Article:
After all, Communion is commemorating the wonderful gift of redemption that was so generously poured out on us through the love of God as manifested at Calvary’s Cross. When we partake we are acknowledging our thankfulness as well as our need for that grace because of our sinfulness that separated us from God. The Lord’s Supper is also a communal event where we realize no one is greater or lesser than the other and we are all equal in our need of redemption. Communion points us upward to God and our Salvation in Christ and it points us horizontally towards the reality that each and every one of us is in need of grace regardless of our social status.
The Corinthians had forgotten all this so they came to the Communion Table in a party spirit to fulfill their own wants and needs regardless of Christ and their fellow man. Paul finishes the chapter by stating, “So then, my brothers and sisters, when you gather to eat, you should all eat together. Everyone who is hungry should eat something at home, so that when you meet together it may not result in judgment.” 1 Corinthians 11:33, 34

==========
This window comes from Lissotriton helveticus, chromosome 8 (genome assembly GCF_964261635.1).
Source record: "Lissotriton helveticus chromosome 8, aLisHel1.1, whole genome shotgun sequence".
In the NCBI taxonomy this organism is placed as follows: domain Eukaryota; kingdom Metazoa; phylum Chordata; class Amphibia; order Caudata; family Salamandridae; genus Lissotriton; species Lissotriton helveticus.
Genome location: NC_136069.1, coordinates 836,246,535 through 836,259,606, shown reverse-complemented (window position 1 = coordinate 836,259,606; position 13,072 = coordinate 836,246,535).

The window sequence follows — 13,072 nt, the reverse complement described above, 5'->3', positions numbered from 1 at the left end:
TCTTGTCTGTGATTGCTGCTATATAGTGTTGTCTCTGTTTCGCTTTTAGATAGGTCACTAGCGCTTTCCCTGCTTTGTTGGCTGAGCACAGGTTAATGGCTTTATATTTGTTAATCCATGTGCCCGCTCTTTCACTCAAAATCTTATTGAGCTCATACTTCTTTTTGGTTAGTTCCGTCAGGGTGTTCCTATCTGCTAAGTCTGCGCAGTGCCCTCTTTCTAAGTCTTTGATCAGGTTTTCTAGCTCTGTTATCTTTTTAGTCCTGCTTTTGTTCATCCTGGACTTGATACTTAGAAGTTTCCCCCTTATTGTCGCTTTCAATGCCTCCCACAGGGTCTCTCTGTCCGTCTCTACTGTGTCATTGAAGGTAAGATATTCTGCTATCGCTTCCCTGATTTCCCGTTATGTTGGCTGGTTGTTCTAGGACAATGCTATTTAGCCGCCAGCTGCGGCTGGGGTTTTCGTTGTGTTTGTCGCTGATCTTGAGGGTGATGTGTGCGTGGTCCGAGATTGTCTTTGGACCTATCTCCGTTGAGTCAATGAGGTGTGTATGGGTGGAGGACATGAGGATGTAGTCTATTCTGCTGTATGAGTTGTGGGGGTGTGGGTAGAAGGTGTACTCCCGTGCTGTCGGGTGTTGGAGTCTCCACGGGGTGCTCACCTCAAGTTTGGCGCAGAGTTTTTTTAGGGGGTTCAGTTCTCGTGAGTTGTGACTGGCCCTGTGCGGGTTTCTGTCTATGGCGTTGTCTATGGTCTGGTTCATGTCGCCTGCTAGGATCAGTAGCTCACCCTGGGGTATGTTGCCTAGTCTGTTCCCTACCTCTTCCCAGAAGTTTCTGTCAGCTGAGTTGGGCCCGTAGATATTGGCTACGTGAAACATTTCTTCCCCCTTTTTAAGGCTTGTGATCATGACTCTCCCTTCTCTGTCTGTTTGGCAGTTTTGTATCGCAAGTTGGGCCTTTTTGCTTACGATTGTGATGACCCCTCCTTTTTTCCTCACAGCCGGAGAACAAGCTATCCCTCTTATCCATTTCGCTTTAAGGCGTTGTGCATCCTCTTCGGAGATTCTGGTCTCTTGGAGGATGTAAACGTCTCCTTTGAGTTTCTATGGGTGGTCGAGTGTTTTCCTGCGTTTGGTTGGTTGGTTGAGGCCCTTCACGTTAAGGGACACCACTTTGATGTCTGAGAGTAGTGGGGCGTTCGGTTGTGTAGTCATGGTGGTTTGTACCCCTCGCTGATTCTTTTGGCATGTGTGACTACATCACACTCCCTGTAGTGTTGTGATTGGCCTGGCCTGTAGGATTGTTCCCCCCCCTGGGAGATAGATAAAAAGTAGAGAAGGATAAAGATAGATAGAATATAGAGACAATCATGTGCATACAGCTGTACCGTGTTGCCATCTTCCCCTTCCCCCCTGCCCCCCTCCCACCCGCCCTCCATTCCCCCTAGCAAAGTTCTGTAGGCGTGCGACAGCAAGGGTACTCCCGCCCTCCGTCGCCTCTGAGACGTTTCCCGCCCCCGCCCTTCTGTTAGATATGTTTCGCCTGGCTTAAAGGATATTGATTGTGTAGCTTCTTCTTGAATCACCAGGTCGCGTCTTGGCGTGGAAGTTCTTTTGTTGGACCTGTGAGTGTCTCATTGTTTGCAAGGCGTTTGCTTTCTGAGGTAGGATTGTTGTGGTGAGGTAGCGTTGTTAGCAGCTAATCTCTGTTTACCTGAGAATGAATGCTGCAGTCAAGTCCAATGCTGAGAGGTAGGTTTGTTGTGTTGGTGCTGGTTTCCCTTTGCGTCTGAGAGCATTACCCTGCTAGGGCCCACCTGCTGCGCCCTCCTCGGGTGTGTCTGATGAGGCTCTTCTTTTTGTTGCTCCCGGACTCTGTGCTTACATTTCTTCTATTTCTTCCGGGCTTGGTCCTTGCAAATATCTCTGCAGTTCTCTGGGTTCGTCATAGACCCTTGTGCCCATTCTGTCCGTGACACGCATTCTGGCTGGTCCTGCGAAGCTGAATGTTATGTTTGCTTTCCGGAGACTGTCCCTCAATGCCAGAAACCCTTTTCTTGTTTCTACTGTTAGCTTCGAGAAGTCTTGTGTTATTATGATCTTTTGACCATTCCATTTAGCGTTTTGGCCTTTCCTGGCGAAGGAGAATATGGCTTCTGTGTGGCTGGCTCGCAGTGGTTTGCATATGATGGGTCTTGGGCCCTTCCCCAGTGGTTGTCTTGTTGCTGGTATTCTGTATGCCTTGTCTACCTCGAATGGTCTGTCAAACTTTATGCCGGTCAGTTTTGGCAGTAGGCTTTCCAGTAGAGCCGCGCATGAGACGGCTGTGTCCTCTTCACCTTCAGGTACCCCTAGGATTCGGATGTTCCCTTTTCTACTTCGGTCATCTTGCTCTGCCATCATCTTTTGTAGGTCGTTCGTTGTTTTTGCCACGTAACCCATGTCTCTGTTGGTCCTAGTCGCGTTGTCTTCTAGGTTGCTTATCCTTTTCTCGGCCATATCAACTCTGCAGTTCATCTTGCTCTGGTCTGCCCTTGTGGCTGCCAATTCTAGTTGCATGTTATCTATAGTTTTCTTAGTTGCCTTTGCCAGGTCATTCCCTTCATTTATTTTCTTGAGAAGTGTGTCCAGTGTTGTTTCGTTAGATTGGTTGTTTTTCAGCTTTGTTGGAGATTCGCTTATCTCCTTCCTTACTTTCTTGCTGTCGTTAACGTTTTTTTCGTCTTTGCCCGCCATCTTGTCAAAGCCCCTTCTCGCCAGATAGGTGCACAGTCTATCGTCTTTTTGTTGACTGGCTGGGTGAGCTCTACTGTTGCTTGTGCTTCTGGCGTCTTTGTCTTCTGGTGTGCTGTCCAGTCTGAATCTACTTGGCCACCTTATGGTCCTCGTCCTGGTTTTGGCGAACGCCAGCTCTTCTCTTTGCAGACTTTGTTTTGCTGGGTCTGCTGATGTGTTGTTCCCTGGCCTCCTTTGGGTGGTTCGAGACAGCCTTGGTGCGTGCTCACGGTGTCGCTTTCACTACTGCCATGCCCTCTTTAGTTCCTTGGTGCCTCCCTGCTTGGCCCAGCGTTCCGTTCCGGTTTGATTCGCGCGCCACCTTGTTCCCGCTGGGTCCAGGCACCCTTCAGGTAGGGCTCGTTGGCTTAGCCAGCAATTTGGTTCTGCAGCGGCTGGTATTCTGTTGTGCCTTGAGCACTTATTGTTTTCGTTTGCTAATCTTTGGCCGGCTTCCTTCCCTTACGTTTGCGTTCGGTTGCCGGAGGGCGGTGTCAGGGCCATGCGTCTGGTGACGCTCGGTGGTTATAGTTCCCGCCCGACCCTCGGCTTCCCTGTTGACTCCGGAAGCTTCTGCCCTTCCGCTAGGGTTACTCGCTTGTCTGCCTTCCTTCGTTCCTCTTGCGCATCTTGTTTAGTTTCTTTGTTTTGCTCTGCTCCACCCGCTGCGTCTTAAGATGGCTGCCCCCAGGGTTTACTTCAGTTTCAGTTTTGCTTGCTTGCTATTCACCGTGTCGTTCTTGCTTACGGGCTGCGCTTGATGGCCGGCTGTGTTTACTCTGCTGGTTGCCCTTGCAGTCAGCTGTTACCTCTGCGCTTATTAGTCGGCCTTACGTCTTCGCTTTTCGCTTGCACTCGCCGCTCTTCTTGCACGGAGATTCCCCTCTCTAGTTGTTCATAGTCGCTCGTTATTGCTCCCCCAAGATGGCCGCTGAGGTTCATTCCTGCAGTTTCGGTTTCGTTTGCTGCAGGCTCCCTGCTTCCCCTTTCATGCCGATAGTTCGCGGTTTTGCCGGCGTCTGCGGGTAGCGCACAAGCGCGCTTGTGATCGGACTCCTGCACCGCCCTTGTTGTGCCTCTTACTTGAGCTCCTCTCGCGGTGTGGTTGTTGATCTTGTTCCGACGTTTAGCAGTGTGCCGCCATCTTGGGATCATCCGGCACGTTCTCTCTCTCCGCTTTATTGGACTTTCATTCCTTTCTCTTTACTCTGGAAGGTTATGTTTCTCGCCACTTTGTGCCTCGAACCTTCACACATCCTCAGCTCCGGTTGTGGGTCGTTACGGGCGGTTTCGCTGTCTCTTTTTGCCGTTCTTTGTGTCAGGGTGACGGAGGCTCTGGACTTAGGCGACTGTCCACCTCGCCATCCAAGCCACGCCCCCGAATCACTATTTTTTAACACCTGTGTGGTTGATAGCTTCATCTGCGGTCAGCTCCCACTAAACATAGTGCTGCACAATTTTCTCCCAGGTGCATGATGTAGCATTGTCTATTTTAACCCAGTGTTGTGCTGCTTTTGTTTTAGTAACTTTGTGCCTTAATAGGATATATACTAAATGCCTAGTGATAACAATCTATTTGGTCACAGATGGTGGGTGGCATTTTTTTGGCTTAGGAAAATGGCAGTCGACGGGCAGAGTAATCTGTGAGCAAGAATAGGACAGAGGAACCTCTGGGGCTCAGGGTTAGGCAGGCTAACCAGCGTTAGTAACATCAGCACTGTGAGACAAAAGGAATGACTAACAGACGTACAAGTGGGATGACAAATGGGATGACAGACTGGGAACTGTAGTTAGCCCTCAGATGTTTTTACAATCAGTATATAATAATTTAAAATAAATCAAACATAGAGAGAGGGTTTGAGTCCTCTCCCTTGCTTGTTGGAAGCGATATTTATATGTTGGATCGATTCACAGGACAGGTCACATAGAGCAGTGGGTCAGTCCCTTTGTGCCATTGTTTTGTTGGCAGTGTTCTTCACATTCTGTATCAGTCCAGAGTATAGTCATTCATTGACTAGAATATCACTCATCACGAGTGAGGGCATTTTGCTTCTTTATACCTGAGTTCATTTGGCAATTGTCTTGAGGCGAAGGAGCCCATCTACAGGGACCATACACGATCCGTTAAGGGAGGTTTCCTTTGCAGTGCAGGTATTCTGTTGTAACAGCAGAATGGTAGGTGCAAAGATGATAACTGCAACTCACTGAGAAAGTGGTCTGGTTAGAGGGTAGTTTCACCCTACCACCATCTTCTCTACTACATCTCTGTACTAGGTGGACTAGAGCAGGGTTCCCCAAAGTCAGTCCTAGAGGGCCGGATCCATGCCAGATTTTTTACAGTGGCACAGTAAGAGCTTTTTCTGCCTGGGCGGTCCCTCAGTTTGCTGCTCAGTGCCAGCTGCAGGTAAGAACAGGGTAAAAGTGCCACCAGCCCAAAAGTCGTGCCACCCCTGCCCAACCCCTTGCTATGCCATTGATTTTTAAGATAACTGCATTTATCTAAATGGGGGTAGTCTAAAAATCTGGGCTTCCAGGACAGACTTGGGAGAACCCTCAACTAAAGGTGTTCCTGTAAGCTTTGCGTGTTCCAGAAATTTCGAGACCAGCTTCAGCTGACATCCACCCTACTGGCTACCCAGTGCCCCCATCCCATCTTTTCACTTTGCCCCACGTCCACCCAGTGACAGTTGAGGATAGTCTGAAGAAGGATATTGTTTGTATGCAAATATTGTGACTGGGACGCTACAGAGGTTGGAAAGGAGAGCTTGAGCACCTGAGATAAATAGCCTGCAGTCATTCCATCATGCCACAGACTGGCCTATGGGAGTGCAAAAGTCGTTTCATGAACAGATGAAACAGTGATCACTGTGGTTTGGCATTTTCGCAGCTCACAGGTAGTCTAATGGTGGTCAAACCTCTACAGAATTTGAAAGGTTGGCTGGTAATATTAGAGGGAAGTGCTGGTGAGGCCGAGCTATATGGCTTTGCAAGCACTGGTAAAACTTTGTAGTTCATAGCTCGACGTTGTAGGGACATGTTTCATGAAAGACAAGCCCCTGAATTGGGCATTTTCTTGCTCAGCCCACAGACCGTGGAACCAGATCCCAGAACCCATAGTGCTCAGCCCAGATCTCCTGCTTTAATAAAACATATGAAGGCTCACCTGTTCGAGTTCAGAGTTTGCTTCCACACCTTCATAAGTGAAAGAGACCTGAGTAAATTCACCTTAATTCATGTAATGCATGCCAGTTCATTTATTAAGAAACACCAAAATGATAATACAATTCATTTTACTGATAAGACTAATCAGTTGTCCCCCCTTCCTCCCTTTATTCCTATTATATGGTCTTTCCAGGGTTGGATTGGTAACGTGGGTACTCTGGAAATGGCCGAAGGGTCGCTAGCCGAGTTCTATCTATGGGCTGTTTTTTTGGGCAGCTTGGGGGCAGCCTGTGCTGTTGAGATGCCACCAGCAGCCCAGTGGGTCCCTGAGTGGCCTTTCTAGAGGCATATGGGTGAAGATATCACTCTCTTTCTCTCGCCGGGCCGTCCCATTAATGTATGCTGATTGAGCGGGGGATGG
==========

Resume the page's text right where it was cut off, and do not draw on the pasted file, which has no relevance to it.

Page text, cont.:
Eat at home and come to Communion with a full stomach and an open heart is Paul’s good advice to the people of Corinth. Everything should focus on Christ and by doing that people won’t fall into sin and judgment.
As Christians we shouldn’t stay away from the Lord’s Table but eagerly seek it because it is there we remember our need and the sacrifice that was made on our behalf by Christ so that we may have eternal life. Of course, if we have spiritual issues that weigh upon us we should find a time before Communion to talk them over with God, ask forgiveness and then approach the Table with an open heart. We approach God with a joyous heart, not with fear and trembling, because He loves us. Please, never think that you are too sinful or too unworthy to be loved by God. His love is unconditional and when we eat the bread and drink the wine His arms wrap around us in a love that is beyond imagination.
Remember, God doesn’t love you because Jesus died for you, Jesus died for you because God loves you. At the Communion Table we acknowledge that grace and accept the abiding love of Jesus in our lives. John 6:56